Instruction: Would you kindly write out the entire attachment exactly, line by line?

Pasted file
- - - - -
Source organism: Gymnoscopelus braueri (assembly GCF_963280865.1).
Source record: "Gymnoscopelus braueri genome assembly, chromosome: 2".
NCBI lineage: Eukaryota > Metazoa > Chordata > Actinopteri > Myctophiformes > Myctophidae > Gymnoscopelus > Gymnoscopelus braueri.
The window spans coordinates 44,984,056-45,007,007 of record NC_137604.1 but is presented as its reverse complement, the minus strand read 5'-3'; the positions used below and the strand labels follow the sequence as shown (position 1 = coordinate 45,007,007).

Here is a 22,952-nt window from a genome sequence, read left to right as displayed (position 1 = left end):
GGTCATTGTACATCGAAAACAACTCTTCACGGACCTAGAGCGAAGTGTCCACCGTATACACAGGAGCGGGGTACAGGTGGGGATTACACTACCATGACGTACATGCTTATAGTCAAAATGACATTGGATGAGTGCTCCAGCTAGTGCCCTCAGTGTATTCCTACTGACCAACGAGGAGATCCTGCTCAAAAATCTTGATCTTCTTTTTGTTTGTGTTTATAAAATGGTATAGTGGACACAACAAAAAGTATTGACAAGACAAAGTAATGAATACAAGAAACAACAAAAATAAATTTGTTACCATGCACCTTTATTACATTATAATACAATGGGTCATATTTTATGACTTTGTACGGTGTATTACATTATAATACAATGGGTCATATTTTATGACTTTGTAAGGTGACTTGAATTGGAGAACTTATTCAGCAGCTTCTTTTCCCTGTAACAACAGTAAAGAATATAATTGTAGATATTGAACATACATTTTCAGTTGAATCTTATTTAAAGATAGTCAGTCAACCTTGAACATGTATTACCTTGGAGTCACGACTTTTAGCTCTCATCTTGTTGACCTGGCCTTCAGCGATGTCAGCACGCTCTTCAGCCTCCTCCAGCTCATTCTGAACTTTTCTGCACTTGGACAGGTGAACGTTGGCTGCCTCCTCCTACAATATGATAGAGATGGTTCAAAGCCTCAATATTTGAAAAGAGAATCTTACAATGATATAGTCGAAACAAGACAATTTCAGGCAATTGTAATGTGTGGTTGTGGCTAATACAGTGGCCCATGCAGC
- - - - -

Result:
Source organism: Gymnoscopelus braueri (assembly GCF_963280865.1).
Source record: "Gymnoscopelus braueri genome assembly, chromosome: 2".
NCBI lineage: Eukaryota > Metazoa > Chordata > Actinopteri > Myctophiformes > Myctophidae > Gymnoscopelus > Gymnoscopelus braueri.
The window spans coordinates 44,984,056-45,007,007 of record NC_137604.1 but is presented as its reverse complement, the minus strand read 5'-3'; the positions used below and the strand labels follow the sequence as shown (position 1 = coordinate 45,007,007).

Here is a 22,952-nt window from a genome sequence, read left to right as displayed (position 1 = left end):
GGTCATTGTACATCGAAAACAACTCTTCACGGACCTAGAGCGAAGTGTCCACCGTATACACAGGAGCGGGGTACAGGTGGGGATTACACTACCATGACGTACATGCTTATAGTCAAAATGACATTGGATGAGTGCTCCAGCTAGTGCCCTCAGTGTATTCCTACTGACCAACGAGGAGATCCTGCTCAAAAATCTTGATCTTCTTTTTGTTTGTGTTTATAAAATGGTATAGTGGACACAACAAAAAGTATTGACAAGACAAAGTAATGAATACAAGAAACAACAAAAATAAATTTGTTACCATGCACCTTTATTACATTATAATACAATGGGTCATATTTTATGACTTTGTACGGTGTATTACATTATAATACAATGGGTCATATTTTATGACTTTGTAAGGTGACTTGAATTGGAGAACTTATTCAGCAGCTTCTTTTCCCTGTAACAACAGTAAAGAATATAATTGTAGATATTGAACATACATTTTCAGTTGAATCTTATTTAAAGATAGTCAGTCAACCTTGAACATGTATTACCTTGGAGTCACGACTTTTAGCTCTCATCTTGTTGACCTGGCCTTCAGCGATGTCAGCACGCTCTTCAGCCTCCTCCAGCTCATTCTGAACTTTTCTGCACTTGGACAGGTGAACGTTGGCTGCCTCCTCCTACAATATGATAGAGATGGTTCAAAGCCTCAATATTTGAAAAGAGAATCTTACAATGATATAGTCGAAACAAGACAATTTCAGGCAATTGTAATGTGTGGTTGTGGCTAATACAGTGGCCCATGCAGC